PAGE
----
Monday, August 21, 2017

Details released about Vallone petitions

Forgery - Garden Variety and the Real Deal - Part 1 by Paul Graziano on Scribd

WOW, and this is only part 1!

Good times.

Lobbyists basically run City Hall

From Politico:

As Mayor Bill de Blasio’s staff first learned to navigate the city’s vast bureaucracy, they sought regular help from an eager lobbying firm that had much to gain in return.

Commissioners and employees across city agencies solicited the advice of the firm Capalino + Company to shape policy, raise funds for events and answer technical questions on myriad aspects of municipal government, according to thousands of pages of emails reviewed by POLITICO New York.

The emails, obtained through a records request, show Capalino's stable of lobbyists was so entrenched in the minutiae of de Blasio's first term, they formed an unofficial, additional layer of government — sometimes instructing staffers how to do their jobs — all while advancing the interests of their paying clients.

Bureaucracy keeps small business in the dark

From CBS:

Anil Argawal, wiping away tears, explains the frustration of sitting in his dark Kew Gardens, Queens, grocery store, with no electricity, empty coolers and freezers, and no business for months.

“I came 30 years ago in this country hoping to make a bright future for my kids and my wife,” he told CBS2’s Marcia Kramer. “Now I feel like I got nothing to provide them.”

CBS2 first reported about Argarwal’s plight six weeks ago after the electricity was turned off as the result of a complicated series of events involving the MTA, which owns the property because the store is on a bridge over the Long Island Rail Road; the landlord, who has a deal with the MTA to sublease the 13 stores on the bridge; and Con Ed, which was called in to help upgrade the power lines, a move necessary to serve the freezers and coolers installed in the grocery.

Putting aside the blame game, an Aug. 4 letter from Con Ed to landlord Kunal Kapoor said he had to install something called a “sleeve” in the foundation before Con Ed could get started.

The landlord’s lawyer said he thought the sleeve came after Con Ed did the work. Now he knows differently. He said he expects the sleeve will be installed next week.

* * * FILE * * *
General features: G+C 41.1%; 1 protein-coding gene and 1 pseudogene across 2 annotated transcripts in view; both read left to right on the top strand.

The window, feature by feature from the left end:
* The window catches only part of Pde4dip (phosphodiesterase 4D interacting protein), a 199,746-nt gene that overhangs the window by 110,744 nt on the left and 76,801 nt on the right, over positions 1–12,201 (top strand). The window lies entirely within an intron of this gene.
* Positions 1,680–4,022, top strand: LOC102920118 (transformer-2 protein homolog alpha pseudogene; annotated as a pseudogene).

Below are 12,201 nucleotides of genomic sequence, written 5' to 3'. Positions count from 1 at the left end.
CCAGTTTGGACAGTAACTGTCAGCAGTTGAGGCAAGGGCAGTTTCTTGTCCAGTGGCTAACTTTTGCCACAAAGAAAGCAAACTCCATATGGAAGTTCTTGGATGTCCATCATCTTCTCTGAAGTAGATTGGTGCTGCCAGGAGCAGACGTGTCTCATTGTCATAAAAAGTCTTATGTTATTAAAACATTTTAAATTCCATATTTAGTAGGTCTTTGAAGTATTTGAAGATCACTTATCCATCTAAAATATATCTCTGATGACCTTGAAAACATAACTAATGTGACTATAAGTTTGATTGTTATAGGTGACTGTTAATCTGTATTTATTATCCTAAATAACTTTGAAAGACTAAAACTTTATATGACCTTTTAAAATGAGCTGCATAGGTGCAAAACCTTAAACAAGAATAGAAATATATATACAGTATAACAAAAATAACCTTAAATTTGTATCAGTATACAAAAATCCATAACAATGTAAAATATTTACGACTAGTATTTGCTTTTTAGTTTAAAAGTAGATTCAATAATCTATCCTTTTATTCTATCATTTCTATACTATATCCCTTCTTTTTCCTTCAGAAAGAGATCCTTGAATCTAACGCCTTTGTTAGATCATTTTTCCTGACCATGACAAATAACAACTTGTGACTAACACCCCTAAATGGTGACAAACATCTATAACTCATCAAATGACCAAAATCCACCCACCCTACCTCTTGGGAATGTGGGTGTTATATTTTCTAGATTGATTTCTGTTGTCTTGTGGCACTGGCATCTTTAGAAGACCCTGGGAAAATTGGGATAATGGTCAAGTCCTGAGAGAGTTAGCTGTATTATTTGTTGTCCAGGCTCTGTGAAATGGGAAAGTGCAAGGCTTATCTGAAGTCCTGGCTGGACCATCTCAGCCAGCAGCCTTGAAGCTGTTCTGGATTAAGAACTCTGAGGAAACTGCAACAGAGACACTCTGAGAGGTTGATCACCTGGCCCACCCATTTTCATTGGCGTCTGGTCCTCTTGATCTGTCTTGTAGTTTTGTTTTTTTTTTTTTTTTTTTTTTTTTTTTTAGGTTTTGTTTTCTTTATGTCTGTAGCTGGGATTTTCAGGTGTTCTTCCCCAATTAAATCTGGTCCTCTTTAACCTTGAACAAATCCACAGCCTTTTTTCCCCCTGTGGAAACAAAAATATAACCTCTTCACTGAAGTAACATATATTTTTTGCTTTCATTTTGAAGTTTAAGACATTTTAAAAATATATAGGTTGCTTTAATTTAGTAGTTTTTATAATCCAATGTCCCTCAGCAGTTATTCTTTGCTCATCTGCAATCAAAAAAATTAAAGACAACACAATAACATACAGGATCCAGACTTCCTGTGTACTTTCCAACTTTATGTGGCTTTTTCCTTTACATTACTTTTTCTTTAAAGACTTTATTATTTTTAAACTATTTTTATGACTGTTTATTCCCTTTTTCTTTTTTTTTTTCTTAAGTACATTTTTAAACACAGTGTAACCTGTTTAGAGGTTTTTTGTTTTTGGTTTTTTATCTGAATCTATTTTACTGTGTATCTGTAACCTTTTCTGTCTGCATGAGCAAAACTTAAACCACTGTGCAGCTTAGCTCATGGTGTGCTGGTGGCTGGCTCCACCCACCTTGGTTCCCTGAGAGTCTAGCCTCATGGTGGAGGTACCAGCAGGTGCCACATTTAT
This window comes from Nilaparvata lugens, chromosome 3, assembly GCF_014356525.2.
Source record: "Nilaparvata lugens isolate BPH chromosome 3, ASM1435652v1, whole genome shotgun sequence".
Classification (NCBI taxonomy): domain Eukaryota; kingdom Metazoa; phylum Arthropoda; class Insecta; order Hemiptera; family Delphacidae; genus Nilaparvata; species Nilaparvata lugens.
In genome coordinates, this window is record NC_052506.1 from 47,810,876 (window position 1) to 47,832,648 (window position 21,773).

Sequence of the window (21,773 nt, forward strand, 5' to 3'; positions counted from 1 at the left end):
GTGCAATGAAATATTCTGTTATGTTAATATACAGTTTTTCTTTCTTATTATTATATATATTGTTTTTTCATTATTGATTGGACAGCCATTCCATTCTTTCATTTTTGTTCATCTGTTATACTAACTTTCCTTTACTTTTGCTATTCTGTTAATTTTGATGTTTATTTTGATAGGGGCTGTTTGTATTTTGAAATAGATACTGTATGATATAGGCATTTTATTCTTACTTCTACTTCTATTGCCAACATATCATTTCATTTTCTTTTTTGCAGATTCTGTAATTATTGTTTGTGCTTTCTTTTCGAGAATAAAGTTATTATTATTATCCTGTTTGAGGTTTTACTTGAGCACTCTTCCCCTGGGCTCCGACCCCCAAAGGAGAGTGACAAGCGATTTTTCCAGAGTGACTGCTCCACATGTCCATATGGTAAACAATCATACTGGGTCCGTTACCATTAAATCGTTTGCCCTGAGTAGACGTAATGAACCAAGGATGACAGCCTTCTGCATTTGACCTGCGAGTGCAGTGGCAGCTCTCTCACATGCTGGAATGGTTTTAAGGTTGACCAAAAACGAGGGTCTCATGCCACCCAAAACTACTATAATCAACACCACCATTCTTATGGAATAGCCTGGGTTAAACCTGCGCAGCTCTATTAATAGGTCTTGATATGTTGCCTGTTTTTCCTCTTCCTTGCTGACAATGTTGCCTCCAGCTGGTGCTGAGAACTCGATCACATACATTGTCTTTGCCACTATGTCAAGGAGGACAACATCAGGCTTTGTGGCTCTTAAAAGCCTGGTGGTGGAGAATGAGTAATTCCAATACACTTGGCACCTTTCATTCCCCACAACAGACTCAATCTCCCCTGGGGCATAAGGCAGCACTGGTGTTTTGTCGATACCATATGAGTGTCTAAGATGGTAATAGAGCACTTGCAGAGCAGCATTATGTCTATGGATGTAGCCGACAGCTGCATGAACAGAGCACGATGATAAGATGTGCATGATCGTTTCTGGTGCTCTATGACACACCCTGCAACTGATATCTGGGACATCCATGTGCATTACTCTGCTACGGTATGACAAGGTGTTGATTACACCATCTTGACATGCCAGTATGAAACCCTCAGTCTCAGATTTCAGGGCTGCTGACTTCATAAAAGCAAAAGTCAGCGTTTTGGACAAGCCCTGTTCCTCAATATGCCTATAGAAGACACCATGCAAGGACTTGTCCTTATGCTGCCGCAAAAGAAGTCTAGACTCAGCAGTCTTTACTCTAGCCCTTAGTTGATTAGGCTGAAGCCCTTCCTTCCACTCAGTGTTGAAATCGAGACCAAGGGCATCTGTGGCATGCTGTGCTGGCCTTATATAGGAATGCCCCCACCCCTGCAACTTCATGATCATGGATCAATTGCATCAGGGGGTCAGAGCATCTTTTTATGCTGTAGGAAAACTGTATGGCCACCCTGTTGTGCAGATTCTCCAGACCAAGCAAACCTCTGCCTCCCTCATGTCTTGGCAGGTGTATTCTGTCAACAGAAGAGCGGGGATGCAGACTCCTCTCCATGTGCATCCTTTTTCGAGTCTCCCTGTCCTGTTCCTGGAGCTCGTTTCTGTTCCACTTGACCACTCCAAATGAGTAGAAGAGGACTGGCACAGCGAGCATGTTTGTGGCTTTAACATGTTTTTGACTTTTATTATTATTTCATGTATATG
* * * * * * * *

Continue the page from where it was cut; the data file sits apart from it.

The real question is whether Argawal will ever be able to restock all the empty shelves

“I don’t even have the money to fill it up,” he said.

Sunday, August 20, 2017

A crap above, Ridgewood edition

Here we are at 1874 Hart Street, which is on a nice, quiet, rowhouse-lined block in Ridgewood.
What we have here is a horrendous vertical enlargement.
The 4-apartment building will soon be an 8-apartment building.
Some of the complaints are quite interesting.
One resulted in a stop work order.
Looks like they're also moving the entrance over to the left and installing a ramp which no other building on this street has. Sigh.

Seriously stupid

So is there one DOT crew that installs these and another that comes and takes the plastic off? Or did someone just do a half-assed job, which is what I suspect?

Saturday, August 19, 2017

Worker dies at Manhattan building project site

From the Daily News:

A 22-year-old construction worker from Yonkers died after falling 20 feet down an elevator shaft while working on a high-profile luxury building, police said.

Jonathan Lupinski fell two stories to the basement at 281 Fifth Ave. at E. 30th St. about 9:40 a.m. He suffered grave head injuries.

“While stripping the elevator shaft, the worker fell to the cellar level,” a Department of Buildings report said.

Medics rushed him to Bellevue Hospital, where he died, officials said.

What killed the Flushing Creek fish?

From the Queens Tribune: